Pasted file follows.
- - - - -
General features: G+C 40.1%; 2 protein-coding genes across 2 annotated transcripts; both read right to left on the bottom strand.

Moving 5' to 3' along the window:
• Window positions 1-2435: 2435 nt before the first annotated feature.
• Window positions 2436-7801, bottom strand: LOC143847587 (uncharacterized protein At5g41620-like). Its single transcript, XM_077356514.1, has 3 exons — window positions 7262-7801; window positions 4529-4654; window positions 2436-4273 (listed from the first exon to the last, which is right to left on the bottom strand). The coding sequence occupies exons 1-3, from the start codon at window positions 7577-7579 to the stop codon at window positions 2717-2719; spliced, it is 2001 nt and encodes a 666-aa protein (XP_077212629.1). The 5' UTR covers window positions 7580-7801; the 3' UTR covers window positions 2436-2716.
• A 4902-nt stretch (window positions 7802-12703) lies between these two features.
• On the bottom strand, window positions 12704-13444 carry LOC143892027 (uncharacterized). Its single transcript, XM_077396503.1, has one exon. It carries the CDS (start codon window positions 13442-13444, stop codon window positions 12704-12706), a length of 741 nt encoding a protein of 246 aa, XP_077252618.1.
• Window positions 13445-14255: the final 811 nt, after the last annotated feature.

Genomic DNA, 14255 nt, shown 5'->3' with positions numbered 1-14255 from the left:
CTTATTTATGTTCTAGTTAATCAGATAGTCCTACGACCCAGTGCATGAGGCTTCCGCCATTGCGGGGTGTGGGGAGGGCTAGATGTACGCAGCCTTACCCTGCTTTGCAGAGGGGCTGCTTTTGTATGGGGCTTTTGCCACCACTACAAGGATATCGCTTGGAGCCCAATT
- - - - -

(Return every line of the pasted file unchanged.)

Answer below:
General features: G+C 40.1%; 2 protein-coding genes across 2 annotated transcripts; both read right to left on the bottom strand.

Moving 5' to 3' along the window:
• Window positions 1-2435: 2435 nt before the first annotated feature.
• Window positions 2436-7801, bottom strand: LOC143847587 (uncharacterized protein At5g41620-like). Its single transcript, XM_077356514.1, has 3 exons — window positions 7262-7801; window positions 4529-4654; window positions 2436-4273 (listed from the first exon to the last, which is right to left on the bottom strand). The coding sequence occupies exons 1-3, from the start codon at window positions 7577-7579 to the stop codon at window positions 2717-2719; spliced, it is 2001 nt and encodes a 666-aa protein (XP_077212629.1). The 5' UTR covers window positions 7580-7801; the 3' UTR covers window positions 2436-2716.
• A 4902-nt stretch (window positions 7802-12703) lies between these two features.
• On the bottom strand, window positions 12704-13444 carry LOC143892027 (uncharacterized). Its single transcript, XM_077396503.1, has one exon. It carries the CDS (start codon window positions 13442-13444, stop codon window positions 12704-12706), a length of 741 nt encoding a protein of 246 aa, XP_077252618.1.
• Window positions 13445-14255: the final 811 nt, after the last annotated feature.

Genomic DNA, 14255 nt, shown 5'->3' with positions numbered 1-14255 from the left:
CTTATTTATGTTCTAGTTAATCAGATAGTCCTACGACCCAGTGCATGAGGCTTCCGCCATTGCGGGGTGTGGGGAGGGCTAGATGTACGCAGCCTTACCCTGCTTTGCAGAGGGGCTGCTTTTGTATGGGGCTTTTGCCACCACTACAAGGATATCGCTTGGAGCCCAATT